Seven Cycles Blog

On the Road – Velosmith Bicycle Studio

September 25th, 2014 by Seven

Partnerships are important. We do our best work with shops we work with a lot. On Saturday we were at Velosmith Bicycle Studio for the launch of a special collaboration, the Moselle. Tony Bustamante, of Velosmith, once worked here at Seven. When he opened his studio, we immediately began working together on gorgeous custom bikes for his customers. It is a partnership in the truest sense of the word where we use our shared experience to do increasingly difficult, but gratifying, work.


And now the culmination of all that effort arrives in the form of the Moselle, a bike Tony designed specifically for Velosmith and only available there. The Moselle is a straight gauge titanium Swiss Army knife of a bike, disc-equipped and set up for wide tires. It can group ride on the road. It can explore double track. It can happily roll down the trail, and it can commute in all weather. The finish is a subtle, bead-blasted river theme that mixes shine with matte to create a signature look.



For the launch, our friends from SRAM came out. The Moselle features their new CX1 drivetrain and Force 22 hydraulic brakes. The first bike was built for Velosmith team racer Eric Drummer, who will mix cyclocross with longer gravel events, like Dirty Kanza, to showcase everything the Moselle can do. At the end of the night we sat with Tony’s father Alberto, a legend of the Chicago bike world, and he shook his head wistfully looking at his son’s creation. “We can do anything now, can’t we?” and he smiled, and that alone made our visit to Chicago worth making.



On the Road – Omnium Bike Shop

September 24th, 2014 by Seven

OtR5The way to the world is down along the river, through the tunnel and out to Logan Airport, where a jet will take you almost anywhere. It had been a little while since we’d visited the Twin Cities, but our friends at Omnium invited us to their annual Sonderkrossen party, an event to mark the switchover from track season to cyclocross, so we booked our passage and packed our bags. We even shipped a bike ahead, so we could see Minneapolis and St. Paul in the manner most befitting a cyclist. We had no idea what was in store.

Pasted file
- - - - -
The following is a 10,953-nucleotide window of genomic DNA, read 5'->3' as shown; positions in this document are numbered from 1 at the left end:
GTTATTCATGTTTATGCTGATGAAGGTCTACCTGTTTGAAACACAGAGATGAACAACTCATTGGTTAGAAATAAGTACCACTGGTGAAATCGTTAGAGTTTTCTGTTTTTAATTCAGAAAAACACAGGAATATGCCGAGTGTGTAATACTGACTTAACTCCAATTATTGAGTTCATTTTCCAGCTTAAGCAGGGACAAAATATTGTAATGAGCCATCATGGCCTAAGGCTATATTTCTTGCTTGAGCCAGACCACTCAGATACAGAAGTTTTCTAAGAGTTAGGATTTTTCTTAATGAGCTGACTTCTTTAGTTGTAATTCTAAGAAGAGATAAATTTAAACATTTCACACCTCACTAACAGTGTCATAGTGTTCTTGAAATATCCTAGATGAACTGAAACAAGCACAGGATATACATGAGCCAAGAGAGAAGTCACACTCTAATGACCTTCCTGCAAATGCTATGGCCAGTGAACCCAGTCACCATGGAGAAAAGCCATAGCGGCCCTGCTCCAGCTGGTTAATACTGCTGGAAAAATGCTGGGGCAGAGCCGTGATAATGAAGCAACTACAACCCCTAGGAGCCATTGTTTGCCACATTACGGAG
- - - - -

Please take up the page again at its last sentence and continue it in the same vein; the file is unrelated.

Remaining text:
Omnium sits between a breakfast cafe and a bakery, across from a deli. As places to meet go, it’s a cyclist’s dream. It’s also the kind of shop where everyone who walks through the door is a friend. “Bill!!” They yell from behind the service counter. “Hi, Nancy!” Our East Coast frostiness melted in the honest mid-western warmth. We bought a round of coffees, and helped set up for the party.






The party looked like this>>> There were a few Seven owners who were kind enough to share their Seven experiences with us, and the crowd was kind enough to listen while we talked about bike building as something of a religion and our factory as a sort of cathedral. This made more sense in context than it does here, or maybe it didn’t, but everyone smiled and clapped politely, and we got down off our soap box (actually a step ladder) quick, before anyone’s beer got warm.





OtR3Don’t tell anyone we took the party to the roof as the clock ticked well past closing time. We were definitely not supposed to be on the roof, so as far as you know that didn’t happen.

We got to bed late, and set our alarms for the pre-dawn Fleche ride, that leaves from yet another coffee shop, just across a bridge over the Missisippi, on the Minneapolis side. <<<<<Aaron, Omnium’s GM, organizes the Fleche, a soft roll around the cities, a chatting ride, a beautiful way to greet a Saturday morning, even when you’re dog tired from not partying on the roof.